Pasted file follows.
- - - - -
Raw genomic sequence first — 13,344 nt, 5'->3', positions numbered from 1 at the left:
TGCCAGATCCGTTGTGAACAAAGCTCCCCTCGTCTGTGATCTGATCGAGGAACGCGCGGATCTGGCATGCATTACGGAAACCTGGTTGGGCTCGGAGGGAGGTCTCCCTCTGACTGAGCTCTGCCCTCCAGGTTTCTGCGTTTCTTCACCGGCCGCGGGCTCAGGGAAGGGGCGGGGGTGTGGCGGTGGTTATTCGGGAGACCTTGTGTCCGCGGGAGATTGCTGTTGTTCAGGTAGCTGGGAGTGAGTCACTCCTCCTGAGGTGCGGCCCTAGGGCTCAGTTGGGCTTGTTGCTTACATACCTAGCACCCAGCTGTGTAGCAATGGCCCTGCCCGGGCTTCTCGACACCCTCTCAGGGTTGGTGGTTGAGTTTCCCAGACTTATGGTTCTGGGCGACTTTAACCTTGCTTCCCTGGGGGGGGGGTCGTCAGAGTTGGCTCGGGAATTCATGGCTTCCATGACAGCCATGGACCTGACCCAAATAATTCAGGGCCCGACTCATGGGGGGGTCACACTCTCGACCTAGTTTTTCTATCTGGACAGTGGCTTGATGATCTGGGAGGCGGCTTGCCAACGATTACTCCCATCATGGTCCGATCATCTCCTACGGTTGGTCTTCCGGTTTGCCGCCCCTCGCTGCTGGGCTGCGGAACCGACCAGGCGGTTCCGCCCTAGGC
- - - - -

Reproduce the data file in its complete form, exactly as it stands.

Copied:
Raw genomic sequence first — 13,344 nt, 5'->3', positions numbered from 1 at the left:
TGCCAGATCCGTTGTGAACAAAGCTCCCCTCGTCTGTGATCTGATCGAGGAACGCGCGGATCTGGCATGCATTACGGAAACCTGGTTGGGCTCGGAGGGAGGTCTCCCTCTGACTGAGCTCTGCCCTCCAGGTTTCTGCGTTTCTTCACCGGCCGCGGGCTCAGGGAAGGGGCGGGGGTGTGGCGGTGGTTATTCGGGAGACCTTGTGTCCGCGGGAGATTGCTGTTGTTCAGGTAGCTGGGAGTGAGTCACTCCTCCTGAGGTGCGGCCCTAGGGCTCAGTTGGGCTTGTTGCTTACATACCTAGCACCCAGCTGTGTAGCAATGGCCCTGCCCGGGCTTCTCGACACCCTCTCAGGGTTGGTGGTTGAGTTTCCCAGACTTATGGTTCTGGGCGACTTTAACCTTGCTTCCCTGGGGGGGGGGTCGTCAGAGTTGGCTCGGGAATTCATGGCTTCCATGACAGCCATGGACCTGACCCAAATAATTCAGGGCCCGACTCATGGGGGGGTCACACTCTCGACCTAGTTTTTCTATCTGGACAGTGGCTTGATGATCTGGGAGGCGGCTTGCCAACGATTACTCCCATCATGGTCCGATCATCTCCTACGGTTGGTCTTCCGGTTTGCCGCCCCTCGCTGCTGGGCTGCGGAACCGACCAGGCGGTTCCGCCCTAGGC